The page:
“Taking the five loaves and the two fish, he looked up to heaven, and blessed and broke the loaves, and gave them to the disciples, and the disciples gave them to the crowds…”
There are four key words in today’s gospel reading: Take, bless, break, give. Four simple, one syllable words. Four words we have all used and will use many times in our lives. You have probably already realized that they are also four of the key words in the Eucharistic prayer. When I consecrate the bread and wine at the altar, I will remind you that Jesus took bread and gave thanks. In Hebrew to bless and to give thanks are virtually the same thing. And that after he had given thanks and blessed the bread, he broke it and gave it to his friends.
Take, bless, break, give. Four ordinary words. When Jesus fed the five thousand and later when he instituted the Lord’s Supper, why didn’t he do something elaborate, something memorable, something that would have attracted attention? Why didn’t he wave his hands or swirl the air with a magic wand? Why didn’t he say a long, complicated formula – something in Persian or some other difficult and relatively unknown language? Why didn’t he make people do something special before they could receive the bread, like handstands or somersaults? Instead, he just took bread, blessed it, broke it, and gave it. Just like that. Nothing special at all.
C.S. Lewis says somewhere that the gospels have the ring of truth about them because they are so ordinary. Of course, Jesus performs miracles but as miracles go, his are not all that dramatic. Rather, his miracles are … His miracles do not run counter to nature; they enhance nature. Think, for example, of the water that became wine. St. Augustine pointed out that water is always becoming wine; Jesus just speeded up the process. Or take any of the healing miracles. Even without divine intervention our bodies are engineered so that they heal themselves most of the time.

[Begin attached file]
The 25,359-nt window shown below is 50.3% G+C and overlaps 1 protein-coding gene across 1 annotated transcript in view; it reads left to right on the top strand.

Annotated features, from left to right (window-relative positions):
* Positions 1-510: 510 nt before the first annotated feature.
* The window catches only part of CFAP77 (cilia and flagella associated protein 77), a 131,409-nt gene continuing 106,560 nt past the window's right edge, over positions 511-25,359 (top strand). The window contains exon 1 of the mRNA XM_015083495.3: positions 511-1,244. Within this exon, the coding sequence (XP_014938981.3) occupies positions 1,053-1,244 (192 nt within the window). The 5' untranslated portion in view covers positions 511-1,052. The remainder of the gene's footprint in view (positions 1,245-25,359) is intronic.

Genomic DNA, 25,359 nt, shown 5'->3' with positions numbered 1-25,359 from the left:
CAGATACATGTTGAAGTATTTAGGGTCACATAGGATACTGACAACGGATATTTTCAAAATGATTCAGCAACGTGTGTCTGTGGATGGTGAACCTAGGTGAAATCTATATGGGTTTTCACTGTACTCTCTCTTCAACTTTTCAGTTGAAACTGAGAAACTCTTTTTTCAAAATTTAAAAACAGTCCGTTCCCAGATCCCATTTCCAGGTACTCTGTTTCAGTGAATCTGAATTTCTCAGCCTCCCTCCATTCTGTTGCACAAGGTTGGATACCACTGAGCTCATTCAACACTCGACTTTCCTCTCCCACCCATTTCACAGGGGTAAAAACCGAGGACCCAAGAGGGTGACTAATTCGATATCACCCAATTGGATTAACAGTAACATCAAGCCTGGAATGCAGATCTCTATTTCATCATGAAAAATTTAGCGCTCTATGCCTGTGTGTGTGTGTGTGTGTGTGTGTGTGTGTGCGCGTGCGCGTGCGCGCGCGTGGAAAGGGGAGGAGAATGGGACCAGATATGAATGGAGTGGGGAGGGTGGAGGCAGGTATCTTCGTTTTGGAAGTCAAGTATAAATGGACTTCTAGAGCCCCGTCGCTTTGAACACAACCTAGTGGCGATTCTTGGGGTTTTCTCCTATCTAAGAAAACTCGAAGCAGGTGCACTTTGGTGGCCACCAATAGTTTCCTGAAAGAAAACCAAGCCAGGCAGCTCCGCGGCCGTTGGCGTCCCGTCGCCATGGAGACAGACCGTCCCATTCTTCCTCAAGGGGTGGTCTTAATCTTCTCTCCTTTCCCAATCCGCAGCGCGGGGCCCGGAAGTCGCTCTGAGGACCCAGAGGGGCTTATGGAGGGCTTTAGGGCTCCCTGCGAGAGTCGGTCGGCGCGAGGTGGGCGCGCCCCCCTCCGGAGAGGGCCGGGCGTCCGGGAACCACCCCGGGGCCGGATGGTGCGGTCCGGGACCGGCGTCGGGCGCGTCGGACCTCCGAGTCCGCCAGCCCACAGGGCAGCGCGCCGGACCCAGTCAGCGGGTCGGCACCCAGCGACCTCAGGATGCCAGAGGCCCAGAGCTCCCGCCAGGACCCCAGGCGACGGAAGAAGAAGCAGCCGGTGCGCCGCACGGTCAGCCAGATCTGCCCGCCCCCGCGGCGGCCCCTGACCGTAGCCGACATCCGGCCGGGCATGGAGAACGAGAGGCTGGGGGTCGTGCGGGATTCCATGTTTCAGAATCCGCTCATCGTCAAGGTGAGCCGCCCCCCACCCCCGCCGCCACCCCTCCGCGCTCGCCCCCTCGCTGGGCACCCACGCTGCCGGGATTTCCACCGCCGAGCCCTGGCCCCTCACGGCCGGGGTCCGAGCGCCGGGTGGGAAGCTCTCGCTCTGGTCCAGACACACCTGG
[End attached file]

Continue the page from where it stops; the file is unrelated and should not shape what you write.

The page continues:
There are four canonical gospels – Matthew, Mark, Luke, and John – but there are other non-canonical gospels. The difference between the canonical and non-canonical gospels is vast. In the non-canonical gospels the boy Jesus turns his playmates into birds, he has a cherry tree bow down so that his mother can pluck the fruit. The Jesus of the canonical gospels is someone you can imagine having a conversation with; the Jesus of the non-canonical gospels is someone you would see on a stage in Las Vegas!
The extraordinary thing about Jesus is his ordinariness. God took human flesh and came among us not as a king, nor a warrior, nor a wealthy merchant but as a simple, ORDINARY peasant. A man who took bread, blessed it, broke it, and gave it to his friends hundreds of times in his life.
First and foremost, the gospel asks us to be faithful in ordinary things. The gospel asks us to be thankful for our food and clothing; it asks us to love our neighbor, that is the person in need whose path crosses ours, and most of the time that is the person in our own families.
The most extraordinary thing that the gospel tells us is that if you want to meet God, you do not need to cross rivers and oceans and climbs high mountains; the gospel tells us that God meets us right here in the ordinary, simple, and commonplace. That God is here in the bread and wine, in the hearts and lives of the persons seated around you, that God is here in your own heart.
Someone has pointed out that it would be more accurate to call the story the division of the loaves, rather than the multiplication.... This may seem to be a distinction without a difference, since the important point is that everyone gets fed, but there is a significant contrast: multiplying the loaves suggests just a change in quantity, whereas dividing the loaves implies a change in quality. Jesus makes do with what is a hand. Blessed and broken, touched by the power of God, it is these specific loaves which are now able to feed the multitude. Jesus doesn’t need to clone more loaves; rather, in breaking open the bread he brings forth as no one else could the possibilities and capabilities hidden in the depths of what is already there. And so of course he does with us as well. He breaks us open so that we have the capacity to be, and to do, far more than we otherwise could. He transforms us by making us more fully ourselves, by revealing that identity of which we ourselves are not fully are, the unique, unduplicatable way in which each of us is called to the image of God." (From "Model homily," Good News 26 (8): 274 (Liturgical Publications Inc., 2875 South James Drive, New Berlin WI 53151), 1999. Quoted by the Rev. Jerry Fuller in his sermon for Ordinary 18, Year A.)